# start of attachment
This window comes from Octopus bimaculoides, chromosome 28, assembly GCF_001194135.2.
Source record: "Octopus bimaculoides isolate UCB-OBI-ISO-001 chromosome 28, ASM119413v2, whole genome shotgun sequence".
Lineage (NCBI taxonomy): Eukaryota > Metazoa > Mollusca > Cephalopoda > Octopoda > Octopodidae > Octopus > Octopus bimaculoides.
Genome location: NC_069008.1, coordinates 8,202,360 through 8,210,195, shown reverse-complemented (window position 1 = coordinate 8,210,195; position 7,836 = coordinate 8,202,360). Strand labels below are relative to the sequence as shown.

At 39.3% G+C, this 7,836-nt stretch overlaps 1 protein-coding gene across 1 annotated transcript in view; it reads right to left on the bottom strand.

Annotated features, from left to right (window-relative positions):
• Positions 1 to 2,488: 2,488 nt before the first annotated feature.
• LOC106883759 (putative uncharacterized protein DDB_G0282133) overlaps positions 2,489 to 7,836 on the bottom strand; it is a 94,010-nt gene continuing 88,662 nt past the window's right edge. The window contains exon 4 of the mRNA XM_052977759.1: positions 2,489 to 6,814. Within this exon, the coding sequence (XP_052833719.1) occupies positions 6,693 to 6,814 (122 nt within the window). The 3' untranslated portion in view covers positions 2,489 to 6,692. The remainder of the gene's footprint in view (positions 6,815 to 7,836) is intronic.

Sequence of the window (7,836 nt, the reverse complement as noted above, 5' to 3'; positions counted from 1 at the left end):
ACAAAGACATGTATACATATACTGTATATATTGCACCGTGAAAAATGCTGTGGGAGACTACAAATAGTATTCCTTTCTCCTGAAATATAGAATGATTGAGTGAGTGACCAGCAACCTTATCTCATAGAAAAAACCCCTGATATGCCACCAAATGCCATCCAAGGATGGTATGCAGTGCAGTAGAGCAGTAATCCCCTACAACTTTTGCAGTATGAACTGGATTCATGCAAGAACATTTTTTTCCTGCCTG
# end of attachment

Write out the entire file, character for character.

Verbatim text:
This window comes from Octopus bimaculoides, chromosome 28, assembly GCF_001194135.2.
Source record: "Octopus bimaculoides isolate UCB-OBI-ISO-001 chromosome 28, ASM119413v2, whole genome shotgun sequence".
Lineage (NCBI taxonomy): Eukaryota > Metazoa > Mollusca > Cephalopoda > Octopoda > Octopodidae > Octopus > Octopus bimaculoides.
Genome location: NC_069008.1, coordinates 8,202,360 through 8,210,195, shown reverse-complemented (window position 1 = coordinate 8,210,195; position 7,836 = coordinate 8,202,360). Strand labels below are relative to the sequence as shown.

At 39.3% G+C, this 7,836-nt stretch overlaps 1 protein-coding gene across 1 annotated transcript in view; it reads right to left on the bottom strand.

Annotated features, from left to right (window-relative positions):
• Positions 1 to 2,488: 2,488 nt before the first annotated feature.
• LOC106883759 (putative uncharacterized protein DDB_G0282133) overlaps positions 2,489 to 7,836 on the bottom strand; it is a 94,010-nt gene continuing 88,662 nt past the window's right edge. The window contains exon 4 of the mRNA XM_052977759.1: positions 2,489 to 6,814. Within this exon, the coding sequence (XP_052833719.1) occupies positions 6,693 to 6,814 (122 nt within the window). The 3' untranslated portion in view covers positions 2,489 to 6,692. The remainder of the gene's footprint in view (positions 6,815 to 7,836) is intronic.

Sequence of the window (7,836 nt, the reverse complement as noted above, 5' to 3'; positions counted from 1 at the left end):
ACAAAGACATGTATACATATACTGTATATATTGCACCGTGAAAAATGCTGTGGGAGACTACAAATAGTATTCCTTTCTCCTGAAATATAGAATGATTGAGTGAGTGACCAGCAACCTTATCTCATAGAAAAAACCCCTGATATGCCACCAAATGCCATCCAAGGATGGTATGCAGTGCAGTAGAGCAGTAATCCCCTACAACTTTTGCAGTATGAACTGGATTCATGCAAGAACATTTTTTTCCTGCCTG